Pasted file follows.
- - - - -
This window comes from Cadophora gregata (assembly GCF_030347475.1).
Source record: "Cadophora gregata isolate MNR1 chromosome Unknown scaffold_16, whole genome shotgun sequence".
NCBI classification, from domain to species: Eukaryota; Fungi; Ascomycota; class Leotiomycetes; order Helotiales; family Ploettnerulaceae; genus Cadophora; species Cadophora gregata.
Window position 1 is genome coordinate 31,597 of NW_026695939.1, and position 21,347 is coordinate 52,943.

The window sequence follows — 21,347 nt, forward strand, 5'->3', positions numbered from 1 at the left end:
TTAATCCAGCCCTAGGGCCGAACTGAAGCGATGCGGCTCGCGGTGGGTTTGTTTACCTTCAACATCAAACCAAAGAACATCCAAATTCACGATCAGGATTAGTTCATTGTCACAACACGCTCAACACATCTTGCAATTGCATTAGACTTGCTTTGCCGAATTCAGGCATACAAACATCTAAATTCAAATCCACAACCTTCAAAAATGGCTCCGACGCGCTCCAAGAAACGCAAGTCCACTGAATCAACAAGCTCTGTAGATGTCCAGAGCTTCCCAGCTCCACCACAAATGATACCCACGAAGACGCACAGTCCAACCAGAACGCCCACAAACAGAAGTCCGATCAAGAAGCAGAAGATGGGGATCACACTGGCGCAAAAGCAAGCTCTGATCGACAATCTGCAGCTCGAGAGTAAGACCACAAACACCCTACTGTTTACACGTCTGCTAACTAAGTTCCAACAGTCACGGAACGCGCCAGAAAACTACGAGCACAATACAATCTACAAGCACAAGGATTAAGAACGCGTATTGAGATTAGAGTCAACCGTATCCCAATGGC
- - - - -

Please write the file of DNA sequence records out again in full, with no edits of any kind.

This window comes from Cadophora gregata (assembly GCF_030347475.1).
Source record: "Cadophora gregata isolate MNR1 chromosome Unknown scaffold_16, whole genome shotgun sequence".
NCBI classification, from domain to species: Eukaryota; Fungi; Ascomycota; class Leotiomycetes; order Helotiales; family Ploettnerulaceae; genus Cadophora; species Cadophora gregata.
Window position 1 is genome coordinate 31,597 of NW_026695939.1, and position 21,347 is coordinate 52,943.

The window sequence follows — 21,347 nt, forward strand, 5'->3', positions numbered from 1 at the left end:
TTAATCCAGCCCTAGGGCCGAACTGAAGCGATGCGGCTCGCGGTGGGTTTGTTTACCTTCAACATCAAACCAAAGAACATCCAAATTCACGATCAGGATTAGTTCATTGTCACAACACGCTCAACACATCTTGCAATTGCATTAGACTTGCTTTGCCGAATTCAGGCATACAAACATCTAAATTCAAATCCACAACCTTCAAAAATGGCTCCGACGCGCTCCAAGAAACGCAAGTCCACTGAATCAACAAGCTCTGTAGATGTCCAGAGCTTCCCAGCTCCACCACAAATGATACCCACGAAGACGCACAGTCCAACCAGAACGCCCACAAACAGAAGTCCGATCAAGAAGCAGAAGATGGGGATCACACTGGCGCAAAAGCAAGCTCTGATCGACAATCTGCAGCTCGAGAGTAAGACCACAAACACCCTACTGTTTACACGTCTGCTAACTAAGTTCCAACAGTCACGGAACGCGCCAGAAAACTACGAGCACAATACAATCTACAAGCACAAGGATTAAGAACGCGTATTGAGATTAGAGTCAACCGTATCCCAATGGC